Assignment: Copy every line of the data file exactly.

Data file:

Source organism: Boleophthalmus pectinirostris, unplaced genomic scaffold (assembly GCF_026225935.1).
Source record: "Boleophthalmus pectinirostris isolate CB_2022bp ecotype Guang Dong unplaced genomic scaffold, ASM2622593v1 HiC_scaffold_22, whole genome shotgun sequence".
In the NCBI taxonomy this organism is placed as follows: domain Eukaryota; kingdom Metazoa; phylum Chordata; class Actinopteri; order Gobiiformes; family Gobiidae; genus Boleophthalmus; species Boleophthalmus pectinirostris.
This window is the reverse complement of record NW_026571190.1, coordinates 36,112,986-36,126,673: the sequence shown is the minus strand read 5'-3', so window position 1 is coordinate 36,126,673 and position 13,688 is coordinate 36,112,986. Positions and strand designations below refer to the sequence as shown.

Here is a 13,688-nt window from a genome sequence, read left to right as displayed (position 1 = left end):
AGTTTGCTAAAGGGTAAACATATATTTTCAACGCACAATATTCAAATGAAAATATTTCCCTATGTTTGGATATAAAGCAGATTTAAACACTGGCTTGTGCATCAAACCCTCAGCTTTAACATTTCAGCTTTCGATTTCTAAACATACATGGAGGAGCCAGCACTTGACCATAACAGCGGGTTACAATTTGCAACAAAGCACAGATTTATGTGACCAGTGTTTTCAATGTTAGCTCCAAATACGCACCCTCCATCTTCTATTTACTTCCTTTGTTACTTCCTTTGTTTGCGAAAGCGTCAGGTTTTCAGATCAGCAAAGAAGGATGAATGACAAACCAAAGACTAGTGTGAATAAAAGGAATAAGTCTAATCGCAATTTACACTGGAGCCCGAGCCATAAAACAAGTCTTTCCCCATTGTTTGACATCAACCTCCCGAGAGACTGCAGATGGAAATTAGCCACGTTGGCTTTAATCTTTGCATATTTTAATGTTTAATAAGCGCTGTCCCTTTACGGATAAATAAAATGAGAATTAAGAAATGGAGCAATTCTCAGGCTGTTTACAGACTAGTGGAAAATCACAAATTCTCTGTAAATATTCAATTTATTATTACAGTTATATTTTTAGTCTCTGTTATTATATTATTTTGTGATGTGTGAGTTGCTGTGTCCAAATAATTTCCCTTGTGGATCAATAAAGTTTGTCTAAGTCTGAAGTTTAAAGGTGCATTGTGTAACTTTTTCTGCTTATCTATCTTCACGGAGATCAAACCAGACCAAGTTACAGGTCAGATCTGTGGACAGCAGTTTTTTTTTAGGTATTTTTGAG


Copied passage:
Source organism: Boleophthalmus pectinirostris, unplaced genomic scaffold (assembly GCF_026225935.1).
Source record: "Boleophthalmus pectinirostris isolate CB_2022bp ecotype Guang Dong unplaced genomic scaffold, ASM2622593v1 HiC_scaffold_22, whole genome shotgun sequence".
In the NCBI taxonomy this organism is placed as follows: domain Eukaryota; kingdom Metazoa; phylum Chordata; class Actinopteri; order Gobiiformes; family Gobiidae; genus Boleophthalmus; species Boleophthalmus pectinirostris.
This window is the reverse complement of record NW_026571190.1, coordinates 36,112,986-36,126,673: the sequence shown is the minus strand read 5'-3', so window position 1 is coordinate 36,126,673 and position 13,688 is coordinate 36,112,986. Positions and strand designations below refer to the sequence as shown.

Here is a 13,688-nt window from a genome sequence, read left to right as displayed (position 1 = left end):
AGTTTGCTAAAGGGTAAACATATATTTTCAACGCACAATATTCAAATGAAAATATTTCCCTATGTTTGGATATAAAGCAGATTTAAACACTGGCTTGTGCATCAAACCCTCAGCTTTAACATTTCAGCTTTCGATTTCTAAACATACATGGAGGAGCCAGCACTTGACCATAACAGCGGGTTACAATTTGCAACAAAGCACAGATTTATGTGACCAGTGTTTTCAATGTTAGCTCCAAATACGCACCCTCCATCTTCTATTTACTTCCTTTGTTACTTCCTTTGTTTGCGAAAGCGTCAGGTTTTCAGATCAGCAAAGAAGGATGAATGACAAACCAAAGACTAGTGTGAATAAAAGGAATAAGTCTAATCGCAATTTACACTGGAGCCCGAGCCATAAAACAAGTCTTTCCCCATTGTTTGACATCAACCTCCCGAGAGACTGCAGATGGAAATTAGCCACGTTGGCTTTAATCTTTGCATATTTTAATGTTTAATAAGCGCTGTCCCTTTACGGATAAATAAAATGAGAATTAAGAAATGGAGCAATTCTCAGGCTGTTTACAGACTAGTGGAAAATCACAAATTCTCTGTAAATATTCAATTTATTATTACAGTTATATTTTTAGTCTCTGTTATTATATTATTTTGTGATGTGTGAGTTGCTGTGTCCAAATAATTTCCCTTGTGGATCAATAAAGTTTGTCTAAGTCTGAAGTTTAAAGGTGCATTGTGTAACTTTTTCTGCTTATCTATCTTCACGGAGATCAAACCAGACCAAGTTACAGGTCAGATCTGTGGACAGCAGTTTTTTTTTAGGTATTTTTGAG